Despite a rather modest salary, my new full-time job offers not only health insurance benefits, but dental benefits as well.
I will miss my Medicaid Card and the $200 in food stamps that Michael Bloomberg granted me each month for the last half-year, but I just can’t sit around and read all the time. I must do something to pass the days, besides, on Medicaid, one is entitled to just three dental visits a year, and my mouth is so broken.
Not working is dangerous to one’s mind—we must keep busy—otherwise, we vanish into the pages of history.
It is a miracle that I found work in this recession. It seems my prayers were heard. I thought I would have to move back home to Pennsylvania and leave both New York and my lover of seven years behind. I spent the summer and fall reading religious texts from the library; for all hope had departed me.
My eyes are tired—I want to work again. I want to kiss my boss’s ass, even if she is mean to me like the others were. But this one seems different—she’s not a bitch at all—very professional, she seems after just one week. I thank God he led me to an interview with her and that she chose me.
Despite my homosexual tendencies and the sin that they are, The Lord led me to a government- subsidized, stimulus package-financed position, severing the homeless. My new employer is a charitable organization founded by Catholics in the late 1800’s in honor of the martyr, Saint Christopher.
It is highly unlikely that this charity will go under, like the Bernard Madoff vested not-for-profit organization that fired me, just when the recession struck.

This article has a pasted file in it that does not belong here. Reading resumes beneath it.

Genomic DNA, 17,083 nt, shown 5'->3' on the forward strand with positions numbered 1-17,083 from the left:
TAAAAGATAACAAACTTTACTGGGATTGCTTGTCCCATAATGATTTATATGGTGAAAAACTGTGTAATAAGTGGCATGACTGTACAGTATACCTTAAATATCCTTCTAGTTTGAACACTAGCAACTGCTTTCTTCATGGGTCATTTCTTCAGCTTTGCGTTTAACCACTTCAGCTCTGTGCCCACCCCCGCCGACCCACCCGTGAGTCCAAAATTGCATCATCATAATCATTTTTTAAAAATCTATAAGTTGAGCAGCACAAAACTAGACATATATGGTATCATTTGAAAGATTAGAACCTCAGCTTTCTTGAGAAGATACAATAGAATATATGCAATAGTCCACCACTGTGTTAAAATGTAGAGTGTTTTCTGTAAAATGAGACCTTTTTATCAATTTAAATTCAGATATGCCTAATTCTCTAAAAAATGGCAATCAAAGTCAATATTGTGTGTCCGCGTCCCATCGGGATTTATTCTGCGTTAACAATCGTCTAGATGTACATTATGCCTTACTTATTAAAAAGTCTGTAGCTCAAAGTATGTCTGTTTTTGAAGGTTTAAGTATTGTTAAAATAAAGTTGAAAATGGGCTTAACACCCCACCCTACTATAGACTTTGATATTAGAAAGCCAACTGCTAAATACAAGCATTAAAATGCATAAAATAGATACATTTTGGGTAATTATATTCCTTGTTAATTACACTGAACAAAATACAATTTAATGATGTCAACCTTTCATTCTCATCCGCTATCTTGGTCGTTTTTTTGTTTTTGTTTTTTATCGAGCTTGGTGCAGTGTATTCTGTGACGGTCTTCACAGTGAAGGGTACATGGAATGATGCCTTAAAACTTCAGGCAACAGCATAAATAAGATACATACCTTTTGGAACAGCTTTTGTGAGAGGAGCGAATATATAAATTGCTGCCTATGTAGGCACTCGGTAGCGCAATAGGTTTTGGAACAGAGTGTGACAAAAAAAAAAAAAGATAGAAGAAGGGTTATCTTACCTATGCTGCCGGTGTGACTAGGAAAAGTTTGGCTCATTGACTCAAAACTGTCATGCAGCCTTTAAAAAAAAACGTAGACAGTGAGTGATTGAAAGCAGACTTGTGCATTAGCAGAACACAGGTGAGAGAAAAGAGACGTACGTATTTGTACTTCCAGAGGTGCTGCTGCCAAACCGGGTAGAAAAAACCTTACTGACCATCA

I’m making enough to live off of now—and that’s what matters. Deep inside, I feel holy; for every day at eight am, I walk out the door, jump on the G train and head further into Brooklyn towards the Catholic charity that offers me my daily bread.
If one is ever in need of a job, I suggest they read and pray to Saint Teresa of Avila, for it was she who saved me from this depression.
“Surely there is a God and he led me here,” I whisper as I swipe my Metro Card, heading underground again to those subways that take New Yorkers anywhere they need to go. But we have a company car at the new job—I may also serve as a driver for my new boss—that saintly woman.
Seven years serving a Jewish run mental health clinic was enough to make me question Christ’s resurrection; but now my hope in humanity is restored and another opportunity to share my talents for the greater-good of mankind has broken from the tomb that was my shattered hope. For a moment, I lost all desire to write anymore, but now, with a paycheck coming in, I may just start writing again, even though I really don’t have the time for it.